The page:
2. The best part of creating work is sharing it with viewers. I feel that creating art is a form of communication and for the cycle to be complete there has to be a "receiver". Sometimes you hear things you might not want to hear but every comment is valuable as you prepare for your next work. My best comment overheard was "She doesn't look like a Newfoundland artist." -- meaning my work wasn't landscape and didn't contain predictable island content. I was pleased because my work was seen as different, thus standing out.

Deadlines cause me to fret but they also create huge bursts of creativity. My favourite pieces always occur at the end of a series when I create what I often consider as response pieces or complements to the first work. There is usually a change in style or materials when I do this but somehow in the end it all ties together. I'm having a creative burst as I write. Off to the studio that doesn't look quite so ordered these days. When I'm on a roll I don't clean up until the very end.

PAMO said...
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hwfarber said...

Deadlines--I hate them. Sometimes they are necessary and sometimes they actually make me more productive.

Sheila said...

Great tips to remember when I ever have a solo show. I swear Katharine this info would be swell complied in a book.

Kathy said...

Hi Margaret - I appreciate all that you wrote about your concernsa and process. It's a feast of information, and I've read it a couple of times now and will read it again! Thank you.

Hi Pam - it would be totally cool if you made that video and post it on your blog!!!

Hi Hallie - perhaps a necessary evil??

Hi Sheila - it IS all in a book - Wendy Richmond's :-)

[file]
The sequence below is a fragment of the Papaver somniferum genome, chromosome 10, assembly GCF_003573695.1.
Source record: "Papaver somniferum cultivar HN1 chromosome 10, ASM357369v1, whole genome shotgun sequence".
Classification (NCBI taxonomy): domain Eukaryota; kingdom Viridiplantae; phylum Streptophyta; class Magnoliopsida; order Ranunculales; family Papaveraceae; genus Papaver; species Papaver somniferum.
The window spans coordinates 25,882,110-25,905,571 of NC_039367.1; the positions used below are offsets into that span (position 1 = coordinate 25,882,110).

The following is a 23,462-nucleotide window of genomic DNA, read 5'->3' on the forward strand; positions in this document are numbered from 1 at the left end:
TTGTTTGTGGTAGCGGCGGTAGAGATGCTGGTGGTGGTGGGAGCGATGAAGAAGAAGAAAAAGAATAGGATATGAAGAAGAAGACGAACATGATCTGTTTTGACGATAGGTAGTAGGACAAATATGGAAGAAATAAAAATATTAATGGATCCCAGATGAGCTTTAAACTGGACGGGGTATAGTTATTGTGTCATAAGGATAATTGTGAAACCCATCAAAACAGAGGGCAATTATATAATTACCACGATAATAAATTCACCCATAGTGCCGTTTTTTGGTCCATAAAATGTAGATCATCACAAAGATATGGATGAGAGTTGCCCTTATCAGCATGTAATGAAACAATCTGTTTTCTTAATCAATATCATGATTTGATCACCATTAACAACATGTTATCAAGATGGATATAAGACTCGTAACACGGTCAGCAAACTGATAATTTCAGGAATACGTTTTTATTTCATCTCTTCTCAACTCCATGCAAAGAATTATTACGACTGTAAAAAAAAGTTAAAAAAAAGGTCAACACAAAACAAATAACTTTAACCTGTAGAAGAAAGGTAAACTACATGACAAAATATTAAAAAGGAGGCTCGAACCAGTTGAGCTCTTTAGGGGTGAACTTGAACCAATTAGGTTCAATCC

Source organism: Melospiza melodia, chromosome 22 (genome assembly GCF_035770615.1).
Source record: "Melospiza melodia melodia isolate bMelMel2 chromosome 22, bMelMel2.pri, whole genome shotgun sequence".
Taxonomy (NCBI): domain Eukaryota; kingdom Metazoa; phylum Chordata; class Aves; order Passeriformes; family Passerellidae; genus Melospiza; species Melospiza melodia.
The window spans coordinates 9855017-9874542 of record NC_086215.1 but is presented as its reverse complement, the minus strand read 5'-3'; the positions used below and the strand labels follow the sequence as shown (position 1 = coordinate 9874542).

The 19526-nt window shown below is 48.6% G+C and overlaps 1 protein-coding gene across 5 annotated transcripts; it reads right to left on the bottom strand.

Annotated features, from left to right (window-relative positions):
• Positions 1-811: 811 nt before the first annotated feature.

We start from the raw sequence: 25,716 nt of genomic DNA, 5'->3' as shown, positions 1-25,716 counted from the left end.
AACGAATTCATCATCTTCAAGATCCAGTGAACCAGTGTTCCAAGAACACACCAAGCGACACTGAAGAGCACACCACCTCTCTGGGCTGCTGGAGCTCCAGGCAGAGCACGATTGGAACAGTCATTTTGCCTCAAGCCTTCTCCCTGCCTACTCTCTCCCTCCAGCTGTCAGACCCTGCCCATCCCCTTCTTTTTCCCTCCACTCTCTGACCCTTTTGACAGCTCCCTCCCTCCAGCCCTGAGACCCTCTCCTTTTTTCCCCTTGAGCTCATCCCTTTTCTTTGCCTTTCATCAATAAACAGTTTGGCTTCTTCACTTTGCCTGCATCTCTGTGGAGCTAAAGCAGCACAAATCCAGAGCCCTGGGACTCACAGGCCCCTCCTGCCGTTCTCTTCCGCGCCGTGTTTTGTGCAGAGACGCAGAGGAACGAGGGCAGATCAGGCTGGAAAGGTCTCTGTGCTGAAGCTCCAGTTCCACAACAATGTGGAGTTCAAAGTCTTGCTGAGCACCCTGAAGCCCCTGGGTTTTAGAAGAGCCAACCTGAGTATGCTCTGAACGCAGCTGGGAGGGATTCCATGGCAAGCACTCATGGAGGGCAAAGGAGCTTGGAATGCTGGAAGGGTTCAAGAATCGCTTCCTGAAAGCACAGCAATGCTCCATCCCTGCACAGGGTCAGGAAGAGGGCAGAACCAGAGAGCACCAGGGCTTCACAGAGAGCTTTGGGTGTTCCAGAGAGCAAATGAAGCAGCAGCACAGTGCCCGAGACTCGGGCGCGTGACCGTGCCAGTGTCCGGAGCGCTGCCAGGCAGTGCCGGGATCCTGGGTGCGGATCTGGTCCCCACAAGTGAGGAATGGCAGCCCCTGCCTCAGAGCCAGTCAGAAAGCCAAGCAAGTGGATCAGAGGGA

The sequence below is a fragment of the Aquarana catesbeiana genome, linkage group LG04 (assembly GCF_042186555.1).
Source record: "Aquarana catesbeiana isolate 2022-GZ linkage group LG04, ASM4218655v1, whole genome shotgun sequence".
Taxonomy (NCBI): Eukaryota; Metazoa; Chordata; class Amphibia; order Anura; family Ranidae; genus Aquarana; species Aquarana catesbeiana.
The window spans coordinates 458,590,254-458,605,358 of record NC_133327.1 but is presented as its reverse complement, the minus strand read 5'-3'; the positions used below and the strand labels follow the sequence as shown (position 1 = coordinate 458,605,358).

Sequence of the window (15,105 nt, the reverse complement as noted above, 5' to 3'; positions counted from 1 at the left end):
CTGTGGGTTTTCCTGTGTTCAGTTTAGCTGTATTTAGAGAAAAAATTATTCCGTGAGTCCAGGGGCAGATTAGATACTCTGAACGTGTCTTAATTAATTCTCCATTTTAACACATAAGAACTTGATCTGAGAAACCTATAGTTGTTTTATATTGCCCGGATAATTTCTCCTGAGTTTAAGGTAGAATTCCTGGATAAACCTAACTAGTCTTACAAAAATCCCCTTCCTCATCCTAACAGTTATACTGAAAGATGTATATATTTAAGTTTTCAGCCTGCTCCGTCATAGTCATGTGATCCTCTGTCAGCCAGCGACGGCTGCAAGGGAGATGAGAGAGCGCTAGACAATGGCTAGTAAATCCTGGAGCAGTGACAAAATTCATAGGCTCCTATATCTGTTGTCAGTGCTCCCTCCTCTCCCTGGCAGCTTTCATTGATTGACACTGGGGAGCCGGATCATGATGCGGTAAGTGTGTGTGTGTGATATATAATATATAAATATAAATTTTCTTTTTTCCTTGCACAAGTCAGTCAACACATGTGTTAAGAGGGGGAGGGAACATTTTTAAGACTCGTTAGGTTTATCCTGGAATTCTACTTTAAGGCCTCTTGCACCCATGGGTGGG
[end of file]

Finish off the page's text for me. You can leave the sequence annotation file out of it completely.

Stan Kurth said...

I have a solo exhibit coming up in May and one of my concerns is my work might not be cohesive. People say they recognize my style but sometimes I change so quickly I feel the painting I finished today is not even close to the last one. And even though I can see the progression I wonder if others do or will, or does it even make a difference? In the final analysis, I don't think it does make a difference since this exhibit is not a series and each painting is an entity with its own meaning and representation.

Celeste Bergin said...

My favorite way to deliver is in boxes and recently I went a round with someone who wanted me to take the paintings out of the boxes, remove the boxes and leave the paintings in a room crowded with other paintings. I went to the car (with my empty boxes) but then returned and said.."you know, I have reconsidered... I'm going to put my paintings back into boxes..these frames are too expensive for me to have them knocking together". The woman kind of shrugged at me, but I was glad I asserted myself about it.

Kathy said...

Hi Stan - I've seen all the work you have posted on the web, and it looks cohesive to me. You have distinctive style that I could recognize anywhere!

Hi Celeste - good for you!! I have done the same thing and gotten the same response.

Mark Sheeky said...

I love deadlines. As a few of you know I'll be setting up a solo show tomorrow and I've paid lots of detail to some parts while being happy to delgate the bits that other people can help me with. The framing, lighting and location is part of an artwork itself.

Stan perhaps you could group by periods or styles if it concerns you? If it's good enough for Picasso..! And Pam you're advice is more than possible, it's exactly right! It's better to have impressive goals than oppressive ones though.

Kathy said...

Hi Mark - I hope your show is an astounding success!!

Stan Kurth said...

Thanks Mark, that's good advice and that's what I'm going to do. I think a grouping of periods will make the most sense in this exhibit.